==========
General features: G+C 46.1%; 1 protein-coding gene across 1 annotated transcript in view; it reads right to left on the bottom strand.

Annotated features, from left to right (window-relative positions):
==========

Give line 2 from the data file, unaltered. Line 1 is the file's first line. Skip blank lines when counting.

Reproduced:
Annotated features, from left to right (window-relative positions):